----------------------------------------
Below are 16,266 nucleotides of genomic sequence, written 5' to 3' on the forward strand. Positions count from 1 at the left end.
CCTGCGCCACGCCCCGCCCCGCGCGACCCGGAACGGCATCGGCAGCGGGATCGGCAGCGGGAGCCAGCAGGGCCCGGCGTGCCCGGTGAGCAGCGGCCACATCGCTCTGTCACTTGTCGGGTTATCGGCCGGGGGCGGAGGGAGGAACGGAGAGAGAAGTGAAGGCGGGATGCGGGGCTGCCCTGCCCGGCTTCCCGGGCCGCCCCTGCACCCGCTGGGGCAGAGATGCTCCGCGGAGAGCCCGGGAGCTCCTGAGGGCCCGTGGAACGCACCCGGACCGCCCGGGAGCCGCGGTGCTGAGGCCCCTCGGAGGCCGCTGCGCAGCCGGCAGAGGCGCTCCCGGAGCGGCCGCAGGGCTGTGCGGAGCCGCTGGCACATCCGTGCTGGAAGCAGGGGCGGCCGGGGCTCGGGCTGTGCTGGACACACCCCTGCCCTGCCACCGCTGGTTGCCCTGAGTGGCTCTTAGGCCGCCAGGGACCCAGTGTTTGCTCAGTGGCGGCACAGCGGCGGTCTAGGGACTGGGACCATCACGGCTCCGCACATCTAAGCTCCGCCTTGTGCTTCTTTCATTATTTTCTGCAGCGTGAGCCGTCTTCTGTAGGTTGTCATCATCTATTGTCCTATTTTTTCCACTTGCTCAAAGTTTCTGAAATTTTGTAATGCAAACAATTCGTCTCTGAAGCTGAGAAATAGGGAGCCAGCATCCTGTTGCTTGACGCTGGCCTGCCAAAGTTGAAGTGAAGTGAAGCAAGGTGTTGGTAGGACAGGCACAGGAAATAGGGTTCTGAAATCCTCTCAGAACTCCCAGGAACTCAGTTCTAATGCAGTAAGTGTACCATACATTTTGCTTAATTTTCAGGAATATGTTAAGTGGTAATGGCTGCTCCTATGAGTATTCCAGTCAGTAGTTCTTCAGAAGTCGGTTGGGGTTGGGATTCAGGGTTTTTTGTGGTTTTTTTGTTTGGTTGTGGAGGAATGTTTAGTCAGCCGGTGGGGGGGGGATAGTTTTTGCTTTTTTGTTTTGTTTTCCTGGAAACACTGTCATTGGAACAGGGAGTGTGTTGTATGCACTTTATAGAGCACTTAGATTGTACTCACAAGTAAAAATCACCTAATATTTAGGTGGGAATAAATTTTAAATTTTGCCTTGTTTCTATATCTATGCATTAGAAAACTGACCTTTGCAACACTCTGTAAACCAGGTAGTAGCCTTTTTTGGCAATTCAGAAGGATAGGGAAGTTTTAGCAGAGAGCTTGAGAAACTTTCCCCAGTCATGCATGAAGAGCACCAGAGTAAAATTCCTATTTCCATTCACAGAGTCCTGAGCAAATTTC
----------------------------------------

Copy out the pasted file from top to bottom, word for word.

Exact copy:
Below are 16,266 nucleotides of genomic sequence, written 5' to 3' on the forward strand. Positions count from 1 at the left end.
CCTGCGCCACGCCCCGCCCCGCGCGACCCGGAACGGCATCGGCAGCGGGATCGGCAGCGGGAGCCAGCAGGGCCCGGCGTGCCCGGTGAGCAGCGGCCACATCGCTCTGTCACTTGTCGGGTTATCGGCCGGGGGCGGAGGGAGGAACGGAGAGAGAAGTGAAGGCGGGATGCGGGGCTGCCCTGCCCGGCTTCCCGGGCCGCCCCTGCACCCGCTGGGGCAGAGATGCTCCGCGGAGAGCCCGGGAGCTCCTGAGGGCCCGTGGAACGCACCCGGACCGCCCGGGAGCCGCGGTGCTGAGGCCCCTCGGAGGCCGCTGCGCAGCCGGCAGAGGCGCTCCCGGAGCGGCCGCAGGGCTGTGCGGAGCCGCTGGCACATCCGTGCTGGAAGCAGGGGCGGCCGGGGCTCGGGCTGTGCTGGACACACCCCTGCCCTGCCACCGCTGGTTGCCCTGAGTGGCTCTTAGGCCGCCAGGGACCCAGTGTTTGCTCAGTGGCGGCACAGCGGCGGTCTAGGGACTGGGACCATCACGGCTCCGCACATCTAAGCTCCGCCTTGTGCTTCTTTCATTATTTTCTGCAGCGTGAGCCGTCTTCTGTAGGTTGTCATCATCTATTGTCCTATTTTTTCCACTTGCTCAAAGTTTCTGAAATTTTGTAATGCAAACAATTCGTCTCTGAAGCTGAGAAATAGGGAGCCAGCATCCTGTTGCTTGACGCTGGCCTGCCAAAGTTGAAGTGAAGTGAAGCAAGGTGTTGGTAGGACAGGCACAGGAAATAGGGTTCTGAAATCCTCTCAGAACTCCCAGGAACTCAGTTCTAATGCAGTAAGTGTACCATACATTTTGCTTAATTTTCAGGAATATGTTAAGTGGTAATGGCTGCTCCTATGAGTATTCCAGTCAGTAGTTCTTCAGAAGTCGGTTGGGGTTGGGATTCAGGGTTTTTTGTGGTTTTTTTGTTTGGTTGTGGAGGAATGTTTAGTCAGCCGGTGGGGGGGGGATAGTTTTTGCTTTTTTGTTTTGTTTTCCTGGAAACACTGTCATTGGAACAGGGAGTGTGTTGTATGCACTTTATAGAGCACTTAGATTGTACTCACAAGTAAAAATCACCTAATATTTAGGTGGGAATAAATTTTAAATTTTGCCTTGTTTCTATATCTATGCATTAGAAAACTGACCTTTGCAACACTCTGTAAACCAGGTAGTAGCCTTTTTTGGCAATTCAGAAGGATAGGGAAGTTTTAGCAGAGAGCTTGAGAAACTTTCCCCAGTCATGCATGAAGAGCACCAGAGTAAAATTCCTATTTCCATTCACAGAGTCCTGAGCAAATTTC